Cam High student Hannah Szakacsy was 16 years old when she had an adverse allergic reaction to a common acne medication and passed away 102 days later in the summer of 2011. There is a bench in the quad of Cam High’s campus dedicated to Hannah’s memory.
Three years after her daughter’s passing, Nancy Szakacsy is going on tour for her book “Hannah Was Here: DRESS, an alarm that must be heard,” which documents the day to day struggles of the Szakacsy family as a result of Hannah’s death.
The start of Szakacsy’s tour will be a book signing at the Bookworm in Camarillo on October 11 from 2 to 4 p.m. She said her work is to educate the medical community as well as members of the Camarillo community. “You guys are all my family,” she said of Cam High’s students. “You might as well be my kids.”
The book took three years for Szakacsy to write and publish. She said the reason she needed all that time was because she was grieving and needed to word her message in a meaningful way.
“It really wasn’t that long to do a project like this and it’s super fast considering what we just went through,” said Szakacsy. “It took me that long because I needed to get it out in a way somebody would believe me and listen, otherwise we’re just strangers to people. Who would care?”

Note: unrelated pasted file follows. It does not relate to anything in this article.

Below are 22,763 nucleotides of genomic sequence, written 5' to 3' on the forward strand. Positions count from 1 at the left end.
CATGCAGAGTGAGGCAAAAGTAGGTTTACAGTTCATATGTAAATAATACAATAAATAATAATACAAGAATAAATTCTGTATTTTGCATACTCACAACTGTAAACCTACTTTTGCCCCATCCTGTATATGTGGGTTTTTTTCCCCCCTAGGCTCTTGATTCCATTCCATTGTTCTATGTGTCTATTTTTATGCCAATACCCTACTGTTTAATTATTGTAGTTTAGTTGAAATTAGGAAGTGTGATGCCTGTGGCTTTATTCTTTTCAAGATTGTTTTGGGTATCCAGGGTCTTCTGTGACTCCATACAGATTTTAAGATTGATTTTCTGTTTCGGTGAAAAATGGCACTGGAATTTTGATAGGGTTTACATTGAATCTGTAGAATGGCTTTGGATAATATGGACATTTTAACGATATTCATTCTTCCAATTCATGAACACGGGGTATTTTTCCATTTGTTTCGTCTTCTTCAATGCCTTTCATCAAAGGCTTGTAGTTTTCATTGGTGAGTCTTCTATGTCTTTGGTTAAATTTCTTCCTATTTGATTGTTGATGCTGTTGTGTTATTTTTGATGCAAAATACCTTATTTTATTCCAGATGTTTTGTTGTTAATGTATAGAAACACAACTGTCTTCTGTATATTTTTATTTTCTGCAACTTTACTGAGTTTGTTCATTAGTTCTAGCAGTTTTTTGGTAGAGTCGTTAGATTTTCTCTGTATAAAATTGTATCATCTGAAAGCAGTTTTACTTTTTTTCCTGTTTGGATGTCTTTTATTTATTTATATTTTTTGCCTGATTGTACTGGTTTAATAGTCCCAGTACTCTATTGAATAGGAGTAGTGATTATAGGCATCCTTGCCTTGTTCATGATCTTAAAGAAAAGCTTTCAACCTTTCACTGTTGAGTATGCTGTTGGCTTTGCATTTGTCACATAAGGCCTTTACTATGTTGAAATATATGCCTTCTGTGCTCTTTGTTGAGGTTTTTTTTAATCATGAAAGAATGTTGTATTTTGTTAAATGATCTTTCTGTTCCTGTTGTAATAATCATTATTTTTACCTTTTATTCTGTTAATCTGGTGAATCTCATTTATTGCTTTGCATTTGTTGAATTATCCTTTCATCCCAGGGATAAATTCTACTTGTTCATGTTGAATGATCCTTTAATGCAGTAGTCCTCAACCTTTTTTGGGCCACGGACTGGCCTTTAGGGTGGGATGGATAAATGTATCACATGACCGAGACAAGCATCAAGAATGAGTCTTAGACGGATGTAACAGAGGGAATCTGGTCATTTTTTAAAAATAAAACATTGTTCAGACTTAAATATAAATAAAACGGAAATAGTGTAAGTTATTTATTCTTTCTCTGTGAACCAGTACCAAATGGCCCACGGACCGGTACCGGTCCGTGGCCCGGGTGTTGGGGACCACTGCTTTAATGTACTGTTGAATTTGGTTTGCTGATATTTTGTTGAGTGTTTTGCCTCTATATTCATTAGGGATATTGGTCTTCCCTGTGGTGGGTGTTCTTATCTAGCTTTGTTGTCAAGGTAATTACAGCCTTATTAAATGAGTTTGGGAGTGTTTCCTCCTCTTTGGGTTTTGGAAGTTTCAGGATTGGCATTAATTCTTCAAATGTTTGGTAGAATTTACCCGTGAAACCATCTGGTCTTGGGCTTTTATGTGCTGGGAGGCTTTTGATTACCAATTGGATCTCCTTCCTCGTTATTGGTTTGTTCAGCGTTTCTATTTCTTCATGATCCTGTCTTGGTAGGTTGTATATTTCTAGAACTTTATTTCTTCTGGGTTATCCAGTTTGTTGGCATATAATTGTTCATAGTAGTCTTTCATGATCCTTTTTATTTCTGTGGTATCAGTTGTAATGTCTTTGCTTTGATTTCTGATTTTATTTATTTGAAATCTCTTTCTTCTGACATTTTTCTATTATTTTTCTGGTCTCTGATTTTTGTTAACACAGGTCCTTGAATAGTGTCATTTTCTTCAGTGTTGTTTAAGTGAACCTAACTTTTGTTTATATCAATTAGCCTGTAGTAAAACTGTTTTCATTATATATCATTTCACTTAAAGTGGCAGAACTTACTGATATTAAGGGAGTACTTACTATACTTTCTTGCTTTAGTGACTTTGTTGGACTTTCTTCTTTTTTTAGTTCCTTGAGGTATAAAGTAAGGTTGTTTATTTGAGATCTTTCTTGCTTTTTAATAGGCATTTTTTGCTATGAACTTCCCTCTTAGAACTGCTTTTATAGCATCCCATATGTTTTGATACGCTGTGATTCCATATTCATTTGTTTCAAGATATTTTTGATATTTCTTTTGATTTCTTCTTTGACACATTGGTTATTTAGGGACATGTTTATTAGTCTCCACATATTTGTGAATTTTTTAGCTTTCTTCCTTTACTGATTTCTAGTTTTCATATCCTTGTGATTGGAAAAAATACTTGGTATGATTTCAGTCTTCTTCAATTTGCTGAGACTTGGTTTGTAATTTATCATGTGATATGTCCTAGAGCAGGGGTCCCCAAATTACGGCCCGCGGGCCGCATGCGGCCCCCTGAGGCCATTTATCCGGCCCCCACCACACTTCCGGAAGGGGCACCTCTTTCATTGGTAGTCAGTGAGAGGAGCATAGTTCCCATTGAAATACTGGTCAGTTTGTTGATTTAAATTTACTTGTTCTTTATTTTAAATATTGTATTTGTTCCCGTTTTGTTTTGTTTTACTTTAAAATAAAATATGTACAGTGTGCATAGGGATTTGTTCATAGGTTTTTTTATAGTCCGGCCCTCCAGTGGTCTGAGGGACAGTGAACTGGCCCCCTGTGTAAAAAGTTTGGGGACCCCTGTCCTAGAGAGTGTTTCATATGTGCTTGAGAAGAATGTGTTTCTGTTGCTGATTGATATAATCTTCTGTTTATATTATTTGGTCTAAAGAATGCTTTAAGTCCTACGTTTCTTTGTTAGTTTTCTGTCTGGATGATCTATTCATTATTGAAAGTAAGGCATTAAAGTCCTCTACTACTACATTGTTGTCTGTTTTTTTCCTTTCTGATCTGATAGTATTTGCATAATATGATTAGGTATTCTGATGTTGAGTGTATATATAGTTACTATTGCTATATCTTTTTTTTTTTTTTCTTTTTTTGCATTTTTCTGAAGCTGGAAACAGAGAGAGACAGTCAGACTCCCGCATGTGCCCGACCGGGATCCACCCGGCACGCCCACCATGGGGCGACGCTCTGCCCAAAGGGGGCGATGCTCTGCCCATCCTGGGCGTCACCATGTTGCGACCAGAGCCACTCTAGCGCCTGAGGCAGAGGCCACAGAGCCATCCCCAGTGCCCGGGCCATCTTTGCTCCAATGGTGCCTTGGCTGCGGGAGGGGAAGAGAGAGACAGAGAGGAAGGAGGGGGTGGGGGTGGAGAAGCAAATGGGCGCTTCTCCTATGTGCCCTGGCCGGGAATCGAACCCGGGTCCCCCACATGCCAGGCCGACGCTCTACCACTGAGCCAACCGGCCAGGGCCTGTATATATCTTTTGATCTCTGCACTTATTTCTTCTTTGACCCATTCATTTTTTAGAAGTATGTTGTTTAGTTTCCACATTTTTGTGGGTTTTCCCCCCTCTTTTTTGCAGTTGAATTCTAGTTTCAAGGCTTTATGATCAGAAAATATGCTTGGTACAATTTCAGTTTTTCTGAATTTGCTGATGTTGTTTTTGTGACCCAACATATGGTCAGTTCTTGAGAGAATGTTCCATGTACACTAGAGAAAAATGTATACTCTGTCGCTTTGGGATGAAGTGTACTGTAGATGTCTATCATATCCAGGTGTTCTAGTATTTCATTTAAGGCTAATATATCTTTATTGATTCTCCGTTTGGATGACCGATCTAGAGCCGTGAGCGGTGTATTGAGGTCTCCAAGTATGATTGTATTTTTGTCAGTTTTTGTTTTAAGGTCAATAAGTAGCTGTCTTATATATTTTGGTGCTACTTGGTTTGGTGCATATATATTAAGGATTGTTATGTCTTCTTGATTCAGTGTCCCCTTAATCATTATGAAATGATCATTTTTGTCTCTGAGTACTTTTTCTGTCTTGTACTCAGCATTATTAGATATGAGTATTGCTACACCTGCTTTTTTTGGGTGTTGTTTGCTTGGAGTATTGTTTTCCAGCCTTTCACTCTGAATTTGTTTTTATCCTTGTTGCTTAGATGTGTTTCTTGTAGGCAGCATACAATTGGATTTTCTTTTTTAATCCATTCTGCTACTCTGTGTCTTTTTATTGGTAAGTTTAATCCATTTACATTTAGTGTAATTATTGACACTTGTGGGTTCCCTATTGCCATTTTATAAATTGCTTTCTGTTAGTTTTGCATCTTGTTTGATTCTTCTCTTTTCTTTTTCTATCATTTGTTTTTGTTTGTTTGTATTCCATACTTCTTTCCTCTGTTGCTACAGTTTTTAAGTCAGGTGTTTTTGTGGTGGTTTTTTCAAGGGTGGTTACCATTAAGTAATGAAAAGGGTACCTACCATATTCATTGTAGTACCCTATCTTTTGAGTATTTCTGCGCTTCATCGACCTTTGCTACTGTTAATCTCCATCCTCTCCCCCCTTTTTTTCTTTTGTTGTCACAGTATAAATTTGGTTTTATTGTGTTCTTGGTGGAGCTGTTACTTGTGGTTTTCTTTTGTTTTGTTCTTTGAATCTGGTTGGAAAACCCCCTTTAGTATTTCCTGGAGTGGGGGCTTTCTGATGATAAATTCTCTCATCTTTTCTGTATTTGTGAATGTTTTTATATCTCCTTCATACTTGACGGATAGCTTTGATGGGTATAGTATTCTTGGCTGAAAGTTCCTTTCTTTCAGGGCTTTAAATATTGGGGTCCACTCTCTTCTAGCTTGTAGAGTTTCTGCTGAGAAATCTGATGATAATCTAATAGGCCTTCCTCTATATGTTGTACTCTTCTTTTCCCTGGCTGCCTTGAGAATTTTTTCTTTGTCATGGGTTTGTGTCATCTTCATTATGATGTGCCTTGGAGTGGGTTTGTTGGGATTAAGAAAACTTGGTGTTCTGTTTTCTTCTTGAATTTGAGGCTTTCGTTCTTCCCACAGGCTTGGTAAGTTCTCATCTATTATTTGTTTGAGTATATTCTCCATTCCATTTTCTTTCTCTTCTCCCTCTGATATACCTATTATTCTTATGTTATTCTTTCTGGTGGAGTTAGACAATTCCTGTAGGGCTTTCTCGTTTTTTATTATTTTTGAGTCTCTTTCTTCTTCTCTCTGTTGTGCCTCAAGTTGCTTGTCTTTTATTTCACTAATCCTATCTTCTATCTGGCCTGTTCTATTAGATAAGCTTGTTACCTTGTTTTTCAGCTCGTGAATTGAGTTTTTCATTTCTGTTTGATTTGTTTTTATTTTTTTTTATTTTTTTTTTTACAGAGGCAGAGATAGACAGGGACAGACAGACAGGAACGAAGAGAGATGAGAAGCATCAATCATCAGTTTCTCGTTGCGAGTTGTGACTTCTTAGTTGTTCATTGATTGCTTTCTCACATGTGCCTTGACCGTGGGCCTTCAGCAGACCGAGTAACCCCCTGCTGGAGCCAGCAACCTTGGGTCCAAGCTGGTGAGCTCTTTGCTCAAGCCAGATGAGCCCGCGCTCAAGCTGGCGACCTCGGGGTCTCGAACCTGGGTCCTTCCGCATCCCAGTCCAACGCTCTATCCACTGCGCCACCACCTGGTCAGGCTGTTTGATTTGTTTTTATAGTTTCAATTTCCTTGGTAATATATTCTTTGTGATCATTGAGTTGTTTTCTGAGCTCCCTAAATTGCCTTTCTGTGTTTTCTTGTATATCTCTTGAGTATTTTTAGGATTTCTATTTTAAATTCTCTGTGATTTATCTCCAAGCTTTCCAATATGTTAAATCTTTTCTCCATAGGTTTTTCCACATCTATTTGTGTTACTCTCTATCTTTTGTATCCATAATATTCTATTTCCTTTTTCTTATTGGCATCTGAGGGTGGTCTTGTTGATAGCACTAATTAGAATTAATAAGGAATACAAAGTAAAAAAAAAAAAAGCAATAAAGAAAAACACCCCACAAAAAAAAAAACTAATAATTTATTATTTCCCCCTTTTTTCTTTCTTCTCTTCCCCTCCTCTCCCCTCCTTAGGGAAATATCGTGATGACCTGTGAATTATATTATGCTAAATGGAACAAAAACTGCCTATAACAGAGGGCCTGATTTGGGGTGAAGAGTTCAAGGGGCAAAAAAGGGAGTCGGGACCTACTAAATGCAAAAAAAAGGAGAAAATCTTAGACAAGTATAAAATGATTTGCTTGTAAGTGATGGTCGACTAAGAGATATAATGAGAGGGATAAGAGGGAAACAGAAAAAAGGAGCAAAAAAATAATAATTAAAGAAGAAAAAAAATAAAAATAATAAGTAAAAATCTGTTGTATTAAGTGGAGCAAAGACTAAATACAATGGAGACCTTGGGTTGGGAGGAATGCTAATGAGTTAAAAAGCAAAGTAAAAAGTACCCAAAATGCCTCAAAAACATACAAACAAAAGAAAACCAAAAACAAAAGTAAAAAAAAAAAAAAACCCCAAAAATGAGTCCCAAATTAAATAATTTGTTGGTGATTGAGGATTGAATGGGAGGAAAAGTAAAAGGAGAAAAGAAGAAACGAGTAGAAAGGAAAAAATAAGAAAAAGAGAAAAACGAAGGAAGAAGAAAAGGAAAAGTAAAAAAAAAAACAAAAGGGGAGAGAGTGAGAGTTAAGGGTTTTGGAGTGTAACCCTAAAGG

After writing the book, Szakacsy had difficulties getting it published. The book was rejected a total of six times before it was accepted by a publisher.
“I got all the way to where [if] I published the book, then the publisher was afraid we were gonna get sued,” said Szakacsy. She said that she had to fight several lawyers to be able to expose Hannah’s prescribed acne medication, which was Minocycline, which induced Drug Reaction Eosinophilia and Systemic Symptoms (DRESS) in Hannah. DRESS is an autoimmune allergic reaction to a medication; meaning that it causes the body to attack itself.
“I was afraid it was too much for teens,” Szakacsy said. “It turns out that […] they’re picking it up and they’re reading it all the way through and they’re listening, and it’s so important because we know [teens] have a high possibility that [they’re] gonna take a prescription drug.”
One of Szakacsy’s motivations for writing the book was to educate teens about the dangers of prescription drugs.
“They’re passing [prescription drugs] out like candy in Camarillo […] they have no idea and they continue to tell everybody how safe it is, so I have a huge job and that’s what all this is about,” said Szakacsy. “It’s not just a book tour, it’s a mission to teach people what DRESS is and teach them about the drugs that induce it, especially Minocycline. Why? Because Minocycline is given for pimples and it isn’t worth getting mutilated for [treatment of] pimples.”
Szakacsy hopes to make her campaign national. “I will not stop, I will fight behind this till I die,” she said. More information about her book and DRESS syndrome can be found on Szakacsy’s website.